It was hunger that put him back on the road to us. I don’t know who saw him first, but my husband got wind of it and I have never seen anything like it. He was out like a shot – arms pumping, legs flying, kicking up dust. No way for a grown man to act, the patriarch, the master of the house. He was making a fool of himself. I was glad to see the boy too. I could barely breathe, in fact. But the man was making himself ridiculous. Again.
I’m sure that kid had his speech rehearsed. He was always a big of a schemer: “I have sinned before heaven and before you…” A hungry belly will do that. But before he could get it all out, it was all robes and ring and sandals and fatted calf. Musicians and dancing and feast. Before he could get out his speech but before anyone could organize the qetsatsah. That boy may have spent everything and learned nothing, he may have been brought low and gone hungry, but he was not cut off. I’ll give my husband that – he thought fast. He looked like an idiot giving up all that property to a son that as good as proclaimed us dead, and he looked like an idiot to prevent him being made as dead himself. He brought him back.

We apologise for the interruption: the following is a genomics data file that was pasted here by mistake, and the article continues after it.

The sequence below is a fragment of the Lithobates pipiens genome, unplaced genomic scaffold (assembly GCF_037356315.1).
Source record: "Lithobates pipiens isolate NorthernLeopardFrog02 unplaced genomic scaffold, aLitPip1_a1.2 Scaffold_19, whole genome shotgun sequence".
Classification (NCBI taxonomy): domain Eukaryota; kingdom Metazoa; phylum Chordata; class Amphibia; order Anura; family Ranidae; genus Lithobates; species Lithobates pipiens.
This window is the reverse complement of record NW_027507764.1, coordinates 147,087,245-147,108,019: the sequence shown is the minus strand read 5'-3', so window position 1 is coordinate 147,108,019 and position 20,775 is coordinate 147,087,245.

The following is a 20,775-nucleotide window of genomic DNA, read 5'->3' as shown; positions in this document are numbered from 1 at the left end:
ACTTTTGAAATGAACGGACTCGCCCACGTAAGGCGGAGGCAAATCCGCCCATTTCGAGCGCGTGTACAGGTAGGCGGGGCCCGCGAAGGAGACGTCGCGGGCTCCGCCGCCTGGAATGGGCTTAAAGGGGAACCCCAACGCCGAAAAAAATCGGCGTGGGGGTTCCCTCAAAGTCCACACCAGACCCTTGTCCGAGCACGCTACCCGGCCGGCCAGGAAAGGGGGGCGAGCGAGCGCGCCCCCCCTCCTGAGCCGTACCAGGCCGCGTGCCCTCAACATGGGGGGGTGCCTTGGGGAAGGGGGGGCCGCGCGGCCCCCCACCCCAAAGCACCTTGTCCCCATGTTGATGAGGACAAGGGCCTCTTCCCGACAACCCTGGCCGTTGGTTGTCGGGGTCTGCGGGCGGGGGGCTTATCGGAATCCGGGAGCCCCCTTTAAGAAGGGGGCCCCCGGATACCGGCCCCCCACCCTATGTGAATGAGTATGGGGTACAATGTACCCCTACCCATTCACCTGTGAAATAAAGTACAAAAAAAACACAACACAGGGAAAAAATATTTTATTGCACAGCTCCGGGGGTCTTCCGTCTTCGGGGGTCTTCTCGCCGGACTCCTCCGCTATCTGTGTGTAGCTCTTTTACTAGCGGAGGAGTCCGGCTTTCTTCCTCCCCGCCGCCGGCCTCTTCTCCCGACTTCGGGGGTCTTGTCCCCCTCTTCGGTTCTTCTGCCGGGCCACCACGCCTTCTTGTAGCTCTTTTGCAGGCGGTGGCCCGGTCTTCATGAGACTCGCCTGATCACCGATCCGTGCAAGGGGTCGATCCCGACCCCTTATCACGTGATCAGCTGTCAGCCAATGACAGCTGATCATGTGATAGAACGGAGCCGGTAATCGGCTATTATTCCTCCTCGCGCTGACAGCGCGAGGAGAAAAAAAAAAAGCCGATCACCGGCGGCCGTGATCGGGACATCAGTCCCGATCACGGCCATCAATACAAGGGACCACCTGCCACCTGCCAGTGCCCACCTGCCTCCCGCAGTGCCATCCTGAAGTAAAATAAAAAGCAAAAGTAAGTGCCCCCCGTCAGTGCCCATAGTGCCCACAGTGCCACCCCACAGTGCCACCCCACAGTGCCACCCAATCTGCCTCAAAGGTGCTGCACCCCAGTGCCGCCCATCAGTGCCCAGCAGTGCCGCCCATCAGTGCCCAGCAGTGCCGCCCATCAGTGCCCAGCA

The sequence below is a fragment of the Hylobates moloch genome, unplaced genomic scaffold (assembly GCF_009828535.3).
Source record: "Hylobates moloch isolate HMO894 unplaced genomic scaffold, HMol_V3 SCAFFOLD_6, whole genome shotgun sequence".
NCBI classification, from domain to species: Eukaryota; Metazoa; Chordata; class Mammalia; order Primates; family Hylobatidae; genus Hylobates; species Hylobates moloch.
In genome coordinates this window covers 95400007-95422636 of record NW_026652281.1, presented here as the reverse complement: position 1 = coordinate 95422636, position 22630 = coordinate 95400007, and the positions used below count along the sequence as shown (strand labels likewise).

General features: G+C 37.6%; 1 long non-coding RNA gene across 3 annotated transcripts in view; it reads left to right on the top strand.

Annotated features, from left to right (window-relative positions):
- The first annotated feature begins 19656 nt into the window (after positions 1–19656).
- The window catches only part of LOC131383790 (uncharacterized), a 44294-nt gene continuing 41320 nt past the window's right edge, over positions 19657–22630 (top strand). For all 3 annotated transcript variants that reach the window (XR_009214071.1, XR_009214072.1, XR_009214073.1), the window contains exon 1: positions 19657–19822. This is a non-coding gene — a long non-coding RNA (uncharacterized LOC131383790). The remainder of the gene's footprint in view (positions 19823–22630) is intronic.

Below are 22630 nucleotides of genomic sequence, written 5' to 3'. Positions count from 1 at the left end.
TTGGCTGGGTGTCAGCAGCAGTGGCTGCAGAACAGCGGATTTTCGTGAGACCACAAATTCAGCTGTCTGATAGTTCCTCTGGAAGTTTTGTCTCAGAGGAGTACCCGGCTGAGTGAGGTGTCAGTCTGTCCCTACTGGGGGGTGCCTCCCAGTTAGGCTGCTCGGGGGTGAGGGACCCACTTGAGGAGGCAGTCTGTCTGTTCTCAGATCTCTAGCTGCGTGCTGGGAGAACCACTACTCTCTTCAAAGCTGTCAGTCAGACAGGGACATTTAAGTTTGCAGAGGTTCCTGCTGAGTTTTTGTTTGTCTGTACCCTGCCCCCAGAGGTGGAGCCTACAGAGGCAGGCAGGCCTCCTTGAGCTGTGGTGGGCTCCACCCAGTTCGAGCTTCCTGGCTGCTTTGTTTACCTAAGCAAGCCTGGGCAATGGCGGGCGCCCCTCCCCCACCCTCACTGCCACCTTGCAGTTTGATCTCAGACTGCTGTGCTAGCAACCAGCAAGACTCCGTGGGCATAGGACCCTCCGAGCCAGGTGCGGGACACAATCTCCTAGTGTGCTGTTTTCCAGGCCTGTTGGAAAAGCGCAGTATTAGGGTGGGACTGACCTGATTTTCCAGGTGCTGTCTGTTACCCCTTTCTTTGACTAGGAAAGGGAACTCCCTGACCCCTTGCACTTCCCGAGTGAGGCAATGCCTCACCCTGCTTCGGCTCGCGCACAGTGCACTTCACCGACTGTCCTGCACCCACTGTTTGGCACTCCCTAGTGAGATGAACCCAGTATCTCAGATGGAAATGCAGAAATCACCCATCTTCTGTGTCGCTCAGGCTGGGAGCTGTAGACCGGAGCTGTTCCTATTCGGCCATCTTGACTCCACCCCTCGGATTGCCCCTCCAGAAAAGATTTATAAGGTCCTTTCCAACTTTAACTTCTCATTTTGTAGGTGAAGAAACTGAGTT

I’m not sure my elder boy was so happy about that, though. In fact, I know he wasn’t. I mean, how does it make him look, after all. He doesn’t like looking foolish. But it all happened so fast no one had even gone to the field to get him so he arrived in the thick of it. And like it or not, it was his responsibility to go in, to honor his father’s decision, to join his father as host. He didn’t like it when his brother disrespected his dad but now what did he think he was doing? Pouting and raging outside when his father and brother were inside.
And again, my husband, paying no mind either to his duty and position, leaves the party to beg and plead. And he got an earful: “This son of yours spent all your money on whores!” He almost spat it. And I mean…where did he get that idea?? None of us know where the money actually went. He hadn’t even talked to his brother yet – not that he acknowledged that they were even related. His father is trying to bring him around.
And here we all are. Three lost boys – well, men – one lost and then found but maybe still lost to any understanding of what he really did to us and what this welcome back really means. One lost in his anger and resentment, refusing to come in, to accept restoration for himself as well as his brother. One lost to any semblance of dignity and decorum and authority of position but wanting more than anything for both his boys to be restored. Willing to let all that go.
But I love them. God help me, I will always love them. They are my sons. He is my husband. And I pray: God, in your mercy, restore what is lost. Restore them to you and to each other. May not my love but yours reconcile. In your mercy may a way be made where it seems as if there is no way. In your mercy, God, may my sons and my husband find a place at the table and feast together.
[i] Thanks to Barbara Brown Taylor’s essay, “The Parable of the Dysfunctional Family” for introducing me to this notion of qetsatsah and shaped my perspective in writing this.